12. Cui K, Luo X, Xu K, Ven Murthy MR. Role of oxidative stress in neurodegeneration: recent developments in assay methods for oxidative stress and nutraceutical antioxidants. Progr Neuro-Psychopharmacol Biol Psychiatry. 2004;28:771-99. [ Links ]
13. Curi R, Lagranha CJ, Doi SQ, Sellitti DF, Procopio J, Pithon-Curi TC, Corless M, Newsholme P. Molecular mechanisms of glutamine action. J Cell Physiol. 2005;204:392401. [ Links ]
14. De Giorgio R, Camilleri M. Human enteric neuropathies: morphology and molecular pathology. Neurogastroenterol Motil. 2004;16:51531. [ Links ]
15. Fläring UB, Rooyackers OE, Wernerman J, Hammarqvist F. Glutamine attenuates post-traumatic glutathione depletion in human muscle. Clin Sci. 2003;104:27582. [ Links ]
16. Freeman R. Autonomic peripheral neuropathy. Neurol Clin. 2007;25:277301. [ Links ]
17. Furlan MM, Molinari SL, Miranda-Neto MH. Morphoquantitative effects of acute diabetes on the myenteric neurons of the proximal colon of adults rats. Arq Neuropsiquiatr. 2002;60:576-81. [ Links ]
18. Gabella G. On the plasticity of form and structure of enteric ganglia. J Auton Nerv Syst. 1990;30:55966. [ Links ]
19. Giugliano D, Ceriello A, Paolisso G. Oxidative stress and diabetic vascular complication. Diabetes Care. 1996;19:25767. [ Links ]
20. Guo C, Quobatari A, Shangguan Y, Hong S, Wiley JW, Quobatari A. Diabetic autonomic neuropathy: evidence for apoptosis in situ in the rat. Neurogastroenterol Motil. 2004;16:33545. [ Links ]
21. Harati Y. Diabetic neuropathies: unanswered questions. Neurol Clin. 2007;25:30317. [ Links ]
22. Harris MI. Definition and classification of diabetes mellitus and the criteria for diagnosis. In: Leroith D, Olesky JM, Taylor SI. Diabetes mellitus: a fundamental and clinical text. 3rd ed. Philadelphia: Lippincott Williams & Wilkins; 2004. p.45761. [ Links ]
23. Kikuchi S, Shinpo K, Takeuchi M, Yamagishi S, Makita Z, Sasaki N, Tashiro K. Glycation a sweet tempter for neuronal death. Brain Res Brain Res Rev. 2003;41:306-23. [ Links ]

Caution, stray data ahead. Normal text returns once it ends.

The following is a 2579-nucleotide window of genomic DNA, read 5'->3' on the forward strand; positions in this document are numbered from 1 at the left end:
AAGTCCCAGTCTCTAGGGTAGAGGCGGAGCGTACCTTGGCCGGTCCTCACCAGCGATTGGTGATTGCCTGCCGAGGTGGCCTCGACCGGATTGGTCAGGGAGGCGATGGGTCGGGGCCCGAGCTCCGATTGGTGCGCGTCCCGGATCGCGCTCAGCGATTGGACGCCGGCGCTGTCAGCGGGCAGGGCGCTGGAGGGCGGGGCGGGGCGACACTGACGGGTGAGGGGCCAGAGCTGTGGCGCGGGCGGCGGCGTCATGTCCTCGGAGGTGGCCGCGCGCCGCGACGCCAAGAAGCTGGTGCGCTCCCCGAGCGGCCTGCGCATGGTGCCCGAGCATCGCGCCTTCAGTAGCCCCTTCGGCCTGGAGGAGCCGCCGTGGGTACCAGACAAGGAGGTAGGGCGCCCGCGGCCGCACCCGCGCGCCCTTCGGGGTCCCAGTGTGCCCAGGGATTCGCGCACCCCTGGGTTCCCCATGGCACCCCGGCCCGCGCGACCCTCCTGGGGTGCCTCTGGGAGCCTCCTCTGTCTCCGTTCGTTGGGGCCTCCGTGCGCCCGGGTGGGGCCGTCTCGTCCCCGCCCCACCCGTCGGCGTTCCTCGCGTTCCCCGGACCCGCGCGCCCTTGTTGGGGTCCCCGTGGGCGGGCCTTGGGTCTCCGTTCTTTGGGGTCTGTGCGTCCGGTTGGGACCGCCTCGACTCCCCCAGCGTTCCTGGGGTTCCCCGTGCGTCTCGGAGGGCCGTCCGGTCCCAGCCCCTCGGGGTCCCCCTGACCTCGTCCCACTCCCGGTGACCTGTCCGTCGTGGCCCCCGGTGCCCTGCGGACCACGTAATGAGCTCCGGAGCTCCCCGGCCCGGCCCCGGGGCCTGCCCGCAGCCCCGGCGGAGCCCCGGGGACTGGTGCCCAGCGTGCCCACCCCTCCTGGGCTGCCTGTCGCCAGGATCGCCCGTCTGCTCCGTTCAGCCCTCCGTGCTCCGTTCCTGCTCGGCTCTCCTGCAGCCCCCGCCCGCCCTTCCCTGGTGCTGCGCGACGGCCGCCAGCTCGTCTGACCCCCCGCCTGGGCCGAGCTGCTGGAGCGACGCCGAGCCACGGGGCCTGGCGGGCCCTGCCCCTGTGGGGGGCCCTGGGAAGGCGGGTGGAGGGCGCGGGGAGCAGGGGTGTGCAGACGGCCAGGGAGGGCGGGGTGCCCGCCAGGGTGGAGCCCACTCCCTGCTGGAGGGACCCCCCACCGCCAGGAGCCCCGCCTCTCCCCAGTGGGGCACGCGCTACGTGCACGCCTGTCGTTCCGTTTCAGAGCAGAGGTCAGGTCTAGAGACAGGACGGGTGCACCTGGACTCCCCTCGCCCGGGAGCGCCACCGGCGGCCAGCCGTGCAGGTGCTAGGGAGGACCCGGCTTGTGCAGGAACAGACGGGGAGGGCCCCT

24. Kumar V, Abbas A, Fausto N, editores. Robbins & Cotran. Patologia. Bases patológicas da doença. 7ª ed. Rio de Janeiro: Elsevier; 2005. [ Links ]
25. Kuyvenhoven JP, Meinders AE. Oxidative stress and diabetes mellitus pathogenesis of long-term complications. Eur J Int Med. 1999;10:9-19. [ Links ]
26. Lin Y, Berg AH, Iyengar P, Lam TKT, Giacca A, Combs, TP, Rajala MW, Du X, Rollman B, Li W, Hawkins M, Barzilai N, Rhodes CJ, Fantus IG, Brownlee M, Scherer PE. The hyperflycemia-induced inflammatory response in adipocytes: the role of reactive oxygen species. J. Biol. Chem. 2005;280:4617- 26. [ Links ]
27. Martín-Gállan P, Carrascosa A, Gussinyé M, Domínguez C. Biomarkers of diabetes-associated oxidative stress and antioxidant status in young diabetic patients with or without subclinical complications. Free Radic Biol Med. 2003;34:1563-74. [ Links ]
28. Mclaren EH. Diabetic neuropathy. Compr Ther. 1976;4:54-8. [ Links ]
29. Monckton G, Pehowich E. Autonomic neuropathy in the streptozotocin diabetic rat. Can J Neurol Sci. 1980;7:135-42. [ Links ]
30. Newsholme P, Lima MM, Procopio J, Pithon-Curi TC, Doi SQ, Bazotte RB, Curi R. Glutamine and glutamate as vital metabolites. Braz J Med Biol Res. 2003;36:15363. [ Links ]
31. Oates PJ. Aldose reductase, still a compelling target for diabetic neuropathy. Curr Drug Targets. 2008;9:1436. [ Links ]
32. Parthiban A, Vijayalingam S, Shanmugasundaram KR, Mohan R. Oxidative stress and the development of diabetic complications-antioxidants and lipid peroxidation en erythrocytes and cell membrane. Cell Biol Int. 1995;19:987-93. [ Links ]
33. Schemann M, Neunlist M. The human enteric nervous system. Neurogastroenterol Motil. 2004;16:559. [ Links ]
34. Sullivan KA, Feldman EL. New developments in diabetic neuropathy. Curr Opin Neurol. 2005;18:58690. [ Links ]
35. Vincent AM, Russel JW, Low P, Feldman EL. Oxidative stress in the pathogenesis of diabetic neuropathy. Endocr Rev. 2004;25:61228. [ Links ]
36. Vinik AI. Diabetic neuropathy: pathogenesis and therapy. Am J Med. 1999;107:1726. [ Links ]
37. Vinik AI, Mehrabyan A. Diabetic neuropathies. Med Clin North Am. 2004;88:94799. [ Links ]
38. Zanoni JN, de Miranda-Neto MH, Bazotte RB, de Souza RR. Morphological and quantitative analysis of the neurons of the myenteric plexus of the cecum of streptozotocin diabetic rats. Arq Neuropsiquiatr. 1997;55:696-702. [ Links ]
39. Zanoni JN, Hernandes L, Bazotte RB, Miranda-Neto MH. Terminal ileum submucous plexus: study of the VIP-ergic neurons of diabetic rats treated with ascorbic acid. Arq Neuropsiquiatr. 2002;60:32-7. [ Links ]
40. Zanoni JN, Buttow NC, Bazotte RB, Miranda Neto MH. Evaluation of the population of NADPH-diaphorase-stained and myosin-V myenteric neurons in the ileum of chronically streptozotocin-diabetic rats treated with ascorbic acid. Auton Neurosci. 2003;104:328. [ Links ]
41. Zanoni JN, De Freitas P, Pereira RV, Dos Santos Pereira MA, De Miranda-Neto MH. Effects of supplementation with ascorbic acid for a period of 120 days on the myosin-V and NADPHd positive myenteric neurons of the ileum of rats. Anat Histol Embryol. 2005;34:149-53. [ Links ]
42. Zanoni JN, Pereira RVF, Freitas P de. Effect of the ascorbic acid treatment on the NADHd-positive myenteric neurons of diabetic rats proximal colon. Braz Arch Biol Technol. 2007;50:31-8. [ Links ]
43. Zhao J, Yang J, Gregrersen H. Biomechanical and morphometric intestinal remodeling during experimental diabetics in rats. Diabetologia. 2003;46: 168897. [ Links ]
Dr. Jacqueline Nelisis Zanoni
Av. Colombo, 5790
87020-900 Maringá, PR, Brazil